Largo Films, an EPFL spin-off, unveiled its data-assisted movie-making software to producers and other movie-industry specialists today at the Berlin Film Festival. Largo’s program uses artificial intelligence to generate recommendations for just about every stage of the filmmaking process - from putting together a script and soundtrack to selecting the actors and emotional register - all in just a few minutes.
Movie production is a risky enterprise, even for major film studios, because the chances of a flop are just as high as those of a blockbuster. And which of these two categories a movie falls into is often unpredictable. However, new software developed by Largo Films aims to help producers better predict whether a movie will be a hit by taking an analytical approach. The software uses artificial intelligence to analyze a movie’s script, estimate its box-office revenue based on how famous its actors are, and suggest what scenes could be changed to appeal to a given target audience. All that can save producers considerable time and money. The software, called LargoAI , was unveiled today at the Berlin Film Festival. By going step-by-step through the decisions involved in making a film - from finalizing the script and selecting the actors to creating a soundtrack and identifying what post-production edits to make - LargoAI can provide valuable insight into which elements to adjust for maximum impact.
200,000 actor profiles
To develop the software’s artificial intelligence algorithms, Largo’s founders - graduates of EPFL’s Image and Visual Representation Lab - first identified hundreds of variables to consider and incorporated data from numerous databases, including one with 200,000 actor profiles. Then they ran nearly 40,000 films through their program to train the algorithms. The result is a deep-tech system where users can easily adjust key variables in just a few clicks. The program’s findings are generated in just a few minutes and displayed in colorful, easy-to-read charts and diagrams.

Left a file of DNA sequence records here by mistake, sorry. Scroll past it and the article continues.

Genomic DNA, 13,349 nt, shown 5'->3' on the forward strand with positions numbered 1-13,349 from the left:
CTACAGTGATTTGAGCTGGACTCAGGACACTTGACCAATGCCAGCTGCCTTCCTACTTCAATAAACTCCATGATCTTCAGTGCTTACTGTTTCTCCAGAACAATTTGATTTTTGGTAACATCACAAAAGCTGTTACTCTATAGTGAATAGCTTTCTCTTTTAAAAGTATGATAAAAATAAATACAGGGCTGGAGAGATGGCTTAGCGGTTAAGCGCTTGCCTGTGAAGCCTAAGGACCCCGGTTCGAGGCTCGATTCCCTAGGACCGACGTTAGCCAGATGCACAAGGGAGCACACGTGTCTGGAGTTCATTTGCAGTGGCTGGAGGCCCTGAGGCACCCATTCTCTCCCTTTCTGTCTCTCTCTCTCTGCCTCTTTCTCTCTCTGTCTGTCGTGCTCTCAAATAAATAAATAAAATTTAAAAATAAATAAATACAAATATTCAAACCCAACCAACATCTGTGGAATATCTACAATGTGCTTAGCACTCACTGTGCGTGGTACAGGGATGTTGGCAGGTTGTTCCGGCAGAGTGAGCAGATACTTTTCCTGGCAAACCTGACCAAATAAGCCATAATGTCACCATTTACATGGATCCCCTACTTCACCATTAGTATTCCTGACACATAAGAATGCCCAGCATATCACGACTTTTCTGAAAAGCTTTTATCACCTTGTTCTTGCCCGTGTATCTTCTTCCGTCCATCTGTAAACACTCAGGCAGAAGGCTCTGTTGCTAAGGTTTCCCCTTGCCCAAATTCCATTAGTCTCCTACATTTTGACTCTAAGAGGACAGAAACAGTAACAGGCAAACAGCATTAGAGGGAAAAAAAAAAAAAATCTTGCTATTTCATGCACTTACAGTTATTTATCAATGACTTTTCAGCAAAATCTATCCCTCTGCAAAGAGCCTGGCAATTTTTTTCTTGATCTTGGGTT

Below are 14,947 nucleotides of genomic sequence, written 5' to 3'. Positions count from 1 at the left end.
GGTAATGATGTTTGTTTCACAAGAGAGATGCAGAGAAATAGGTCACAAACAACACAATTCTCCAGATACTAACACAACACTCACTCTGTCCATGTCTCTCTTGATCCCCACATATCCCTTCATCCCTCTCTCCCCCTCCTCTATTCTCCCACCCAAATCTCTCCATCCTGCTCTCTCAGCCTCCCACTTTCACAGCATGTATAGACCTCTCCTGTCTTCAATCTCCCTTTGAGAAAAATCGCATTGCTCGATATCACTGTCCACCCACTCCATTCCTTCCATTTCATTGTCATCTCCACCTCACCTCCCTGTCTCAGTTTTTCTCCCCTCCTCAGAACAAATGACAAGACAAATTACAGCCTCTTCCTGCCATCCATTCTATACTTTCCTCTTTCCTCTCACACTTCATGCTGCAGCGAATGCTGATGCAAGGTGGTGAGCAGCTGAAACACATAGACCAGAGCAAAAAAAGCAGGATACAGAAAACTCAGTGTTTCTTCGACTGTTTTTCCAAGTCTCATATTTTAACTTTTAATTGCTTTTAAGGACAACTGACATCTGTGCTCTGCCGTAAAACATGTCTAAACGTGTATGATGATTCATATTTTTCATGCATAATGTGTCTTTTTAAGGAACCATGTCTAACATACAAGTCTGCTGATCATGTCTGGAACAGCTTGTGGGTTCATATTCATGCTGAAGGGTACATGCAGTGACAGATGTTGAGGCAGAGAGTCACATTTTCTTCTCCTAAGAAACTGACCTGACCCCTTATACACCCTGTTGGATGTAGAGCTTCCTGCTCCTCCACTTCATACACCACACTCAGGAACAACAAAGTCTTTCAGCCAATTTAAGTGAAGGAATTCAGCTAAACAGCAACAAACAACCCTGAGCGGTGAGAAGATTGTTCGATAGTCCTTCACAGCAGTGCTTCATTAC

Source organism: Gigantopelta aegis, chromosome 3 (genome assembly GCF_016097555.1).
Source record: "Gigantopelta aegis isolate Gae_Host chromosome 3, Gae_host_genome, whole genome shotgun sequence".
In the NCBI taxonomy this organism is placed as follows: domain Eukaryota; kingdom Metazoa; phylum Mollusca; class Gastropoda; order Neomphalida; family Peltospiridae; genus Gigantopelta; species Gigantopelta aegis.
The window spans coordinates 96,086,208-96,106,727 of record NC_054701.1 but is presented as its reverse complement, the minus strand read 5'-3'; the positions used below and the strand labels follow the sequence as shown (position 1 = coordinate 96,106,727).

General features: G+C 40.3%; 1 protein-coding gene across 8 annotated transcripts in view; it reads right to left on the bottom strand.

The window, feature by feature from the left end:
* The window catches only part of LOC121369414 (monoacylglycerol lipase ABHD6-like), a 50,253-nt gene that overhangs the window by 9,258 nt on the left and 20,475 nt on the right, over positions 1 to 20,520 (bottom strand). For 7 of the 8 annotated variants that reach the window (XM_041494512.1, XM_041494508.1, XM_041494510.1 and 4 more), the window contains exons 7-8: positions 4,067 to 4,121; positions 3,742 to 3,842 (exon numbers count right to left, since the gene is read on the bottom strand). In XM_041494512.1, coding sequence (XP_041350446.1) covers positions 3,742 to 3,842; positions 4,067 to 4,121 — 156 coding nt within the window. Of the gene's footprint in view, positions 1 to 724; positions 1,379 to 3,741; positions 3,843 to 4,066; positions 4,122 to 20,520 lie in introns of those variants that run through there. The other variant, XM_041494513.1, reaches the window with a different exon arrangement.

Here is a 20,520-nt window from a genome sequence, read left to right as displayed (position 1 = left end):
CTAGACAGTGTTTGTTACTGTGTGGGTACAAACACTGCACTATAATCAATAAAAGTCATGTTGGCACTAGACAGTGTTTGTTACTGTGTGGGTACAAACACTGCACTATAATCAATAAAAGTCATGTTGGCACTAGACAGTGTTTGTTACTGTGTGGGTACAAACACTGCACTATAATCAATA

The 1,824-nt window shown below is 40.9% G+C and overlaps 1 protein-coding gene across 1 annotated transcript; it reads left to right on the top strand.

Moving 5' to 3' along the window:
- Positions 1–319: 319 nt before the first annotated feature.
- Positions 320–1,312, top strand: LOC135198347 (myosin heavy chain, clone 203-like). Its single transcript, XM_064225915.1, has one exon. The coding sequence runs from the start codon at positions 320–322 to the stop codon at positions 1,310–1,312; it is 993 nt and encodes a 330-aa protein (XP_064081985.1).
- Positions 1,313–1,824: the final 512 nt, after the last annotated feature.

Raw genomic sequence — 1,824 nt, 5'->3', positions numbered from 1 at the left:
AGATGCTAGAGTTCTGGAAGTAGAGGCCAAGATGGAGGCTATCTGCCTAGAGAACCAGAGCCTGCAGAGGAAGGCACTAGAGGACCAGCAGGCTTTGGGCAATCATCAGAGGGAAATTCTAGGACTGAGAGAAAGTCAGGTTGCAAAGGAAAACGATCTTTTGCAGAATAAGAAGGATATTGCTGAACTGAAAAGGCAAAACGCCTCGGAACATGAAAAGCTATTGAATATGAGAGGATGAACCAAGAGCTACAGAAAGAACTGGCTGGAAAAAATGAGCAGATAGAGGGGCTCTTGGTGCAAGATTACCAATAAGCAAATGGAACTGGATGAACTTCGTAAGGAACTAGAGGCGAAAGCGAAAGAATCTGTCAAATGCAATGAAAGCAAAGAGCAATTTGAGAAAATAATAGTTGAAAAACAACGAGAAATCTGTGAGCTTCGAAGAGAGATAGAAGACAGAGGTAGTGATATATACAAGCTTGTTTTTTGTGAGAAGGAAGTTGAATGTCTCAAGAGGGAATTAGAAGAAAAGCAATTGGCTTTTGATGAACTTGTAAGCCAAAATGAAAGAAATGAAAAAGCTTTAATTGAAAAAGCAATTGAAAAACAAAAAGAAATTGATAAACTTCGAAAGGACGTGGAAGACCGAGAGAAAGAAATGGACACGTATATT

Largo’s founders tested their program on several movies, including some that had already been released. They found that their algorithms were highly accurate. "For example, for Venom - a US superhero film that came out in 2018 - our program estimated $201 million in box-office revenue, and the film actually took in $213 million," says Sami Arpa, one of Largo’s founders. For Domani č un altro giorno - an Italian feature-length film by Simone Spada - LargoAI estimated box-office revenue of between ¤1.6 million and ¤3.9 million based on the film’s script; this range proved to be spot on. And for The Gentlemen, released in the US on 24 January, the program estimated proceeds of $10.6 million in its first week - which was exactly how much the film earned.
Analytics for independent filmmakers, too
Independent filmmakers have long shunned the use of algorithms for making cinematic decisions. Even the major studios and streaming companies have only recently begun admitting to using this kind of technology. Warner Bros announced in early January that it had signed a deal with an AI analytics firm to help "estimate movies’ profitability and develop production budgets," but that the AI software would not be used "in the creative process." Largo views this as the first step towards a larger opportunity. "Compared with what’s already on the market, our program is designed for use earlier in the production process and encompasses a wider range of criteria," says Arpa, himself a film buff who makes movies in his spare time. "It can assess a movie’s potential and enable producers to make adjustments accordingly, such as by getting rid of a specific scene, changing the soundtrack or finding an actor who better fits a given character. And it can calculate the financial consequences of different options."
LargoAI is designed not just for major studios but also for independent filmmakers, with a variety of features targeted to them specifically. "For example, it can suggest which festivals directors should show their films at to get the most out of their time and money," says Arpa.
Filmmaking will always be an artistic endeavor
While some producers have tried using artificial intelligence to automate certain steps of the filmmaking process, creating a good film will always remain an art. A successful film depends on a variety of factors: a compelling script, strong emotions, excellent actors and a healthy dose of talent - which is something a supercomputer can never replicate. Arpa doesn’t see his program as being a foolproof way to create a great film, but rather as a tool for helping producers make data-driven decisions. That’s also because LargoAI has the same drawback as all other AI-based technology - it relies on historical data. But the movie industry is continuously evolving with new story lines to invent and new generations of actors to discover. And it’s not unheard of for low-budget films with unknown actors to end up being big box-office hits. What’s more, viewer reactions can change in response to shifts in societal values - something even the best artificial intelligence programs can’t predict. Yet another reason why the artistic touch is so important.